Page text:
Facing the challenge of the fast-aging population, every country is devoting substantial effort to maintain health among older adults, including those who are healthy, frail, disabled, and in need of care, and is developing the framework for healthy aging [1,2,3]. Frailty is an important issue as people age because previous studies have demonstrated that frailty leads to fall, institutionalization, hospitalization, and the loss of function capacity . In addition, numerous studies have noted that exercise is the most effective intervention for delaying or reversing frailty [5,6,7,8,9,10] regardless of how frailty is measured , whether by the study of osteoporotic fractures (SOF) index , Fried frailty phenotype [4, 12], or the frailty index .
Many intervention methods could reverse frailty, where exercise was the most effective one ; however, the types of exercise could vary worldwide. According to the recommendation of the U.S. Department of Health and Human Services  for maintaining health among older adults, the most suitable forms of exercise are the multicomponent ones, such as balance training along with aerobic and muscle-strengthening activities. Furthermore, extant literature has reported that multicomponent exercises can help older adults improve physical performance [8, 16,17,18,19,20,21,22,23]. Moreover, previous scholars have highlighted that physical performance is a key factor in mobility, independence, and the burden of chronic diseases . Several systemic reviews have indicated an association between physical performance and frailty [23, 25], but how this relation develops in the long term has not yet been fully investigated. Against this background, it has been predicted that the program could help older adults improve their physical performance and frailty status after intervention. Therefore, the current study aims to examine associations of sociodemographic factors and measures of physical performance with frailty in the long run and the effect of the multicomponent exercise program on frailty in older adults in Taiwan.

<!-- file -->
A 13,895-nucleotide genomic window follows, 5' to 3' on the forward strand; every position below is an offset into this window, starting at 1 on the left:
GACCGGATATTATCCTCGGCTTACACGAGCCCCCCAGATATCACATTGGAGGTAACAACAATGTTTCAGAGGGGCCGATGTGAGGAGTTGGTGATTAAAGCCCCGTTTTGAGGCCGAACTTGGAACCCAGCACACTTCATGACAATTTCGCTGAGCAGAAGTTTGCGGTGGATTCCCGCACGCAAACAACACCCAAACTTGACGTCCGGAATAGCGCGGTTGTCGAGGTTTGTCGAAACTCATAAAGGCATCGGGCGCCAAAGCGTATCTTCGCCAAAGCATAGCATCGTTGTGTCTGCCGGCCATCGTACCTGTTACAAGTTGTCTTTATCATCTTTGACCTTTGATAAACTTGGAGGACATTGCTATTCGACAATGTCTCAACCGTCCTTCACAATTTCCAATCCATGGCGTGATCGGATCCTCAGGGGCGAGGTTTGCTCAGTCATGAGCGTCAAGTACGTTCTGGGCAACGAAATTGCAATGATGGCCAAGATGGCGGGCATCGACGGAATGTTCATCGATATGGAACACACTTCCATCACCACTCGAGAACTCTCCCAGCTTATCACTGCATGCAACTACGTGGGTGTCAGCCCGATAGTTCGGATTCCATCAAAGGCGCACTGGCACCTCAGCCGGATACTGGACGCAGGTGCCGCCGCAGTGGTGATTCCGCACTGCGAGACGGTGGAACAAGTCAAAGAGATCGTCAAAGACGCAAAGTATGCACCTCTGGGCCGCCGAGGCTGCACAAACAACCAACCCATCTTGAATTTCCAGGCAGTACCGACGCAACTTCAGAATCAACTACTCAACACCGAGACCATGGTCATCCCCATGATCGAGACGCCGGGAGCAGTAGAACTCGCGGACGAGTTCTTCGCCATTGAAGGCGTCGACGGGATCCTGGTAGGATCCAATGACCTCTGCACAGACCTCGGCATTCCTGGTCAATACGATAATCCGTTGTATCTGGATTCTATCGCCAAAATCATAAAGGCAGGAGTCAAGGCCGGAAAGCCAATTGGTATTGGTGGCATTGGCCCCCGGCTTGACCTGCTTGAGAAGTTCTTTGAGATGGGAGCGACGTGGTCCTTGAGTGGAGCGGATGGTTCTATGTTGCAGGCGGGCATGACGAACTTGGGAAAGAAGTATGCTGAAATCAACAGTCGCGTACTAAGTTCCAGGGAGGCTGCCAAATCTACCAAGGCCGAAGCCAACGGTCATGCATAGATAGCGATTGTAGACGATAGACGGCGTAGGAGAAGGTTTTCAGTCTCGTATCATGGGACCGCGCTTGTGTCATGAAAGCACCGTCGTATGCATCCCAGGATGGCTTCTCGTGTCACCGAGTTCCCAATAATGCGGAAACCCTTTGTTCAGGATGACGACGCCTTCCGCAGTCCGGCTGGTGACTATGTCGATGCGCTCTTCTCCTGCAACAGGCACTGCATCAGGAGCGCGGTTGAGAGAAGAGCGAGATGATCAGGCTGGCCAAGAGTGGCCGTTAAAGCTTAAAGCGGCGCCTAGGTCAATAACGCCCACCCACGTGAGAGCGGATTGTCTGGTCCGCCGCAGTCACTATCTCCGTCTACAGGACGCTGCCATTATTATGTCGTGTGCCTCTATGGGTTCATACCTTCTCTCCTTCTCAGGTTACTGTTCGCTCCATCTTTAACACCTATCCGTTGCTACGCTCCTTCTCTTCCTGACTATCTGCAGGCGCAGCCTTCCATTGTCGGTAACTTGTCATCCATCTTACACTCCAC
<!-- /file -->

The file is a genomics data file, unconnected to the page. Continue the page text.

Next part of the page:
We conducted a three-wave longitudinal quasi-experimental study with face to face in 9 months. The participants were classified as a regular group and a multicomponent exercise group. The two groups underwent the questionnaire assessment for data collection over three time points from November 2018 to August 2019. We collected the baseline data before the intervention was implemented (Time 1), the intervention lasted for 3 months (Time 2), and the evaluation of multicomponent exercise maintenance was conducted after 6 months (Time 3; (Fig. 1); every evaluation was assessed by the same evaluators to maintain the test–retest validity.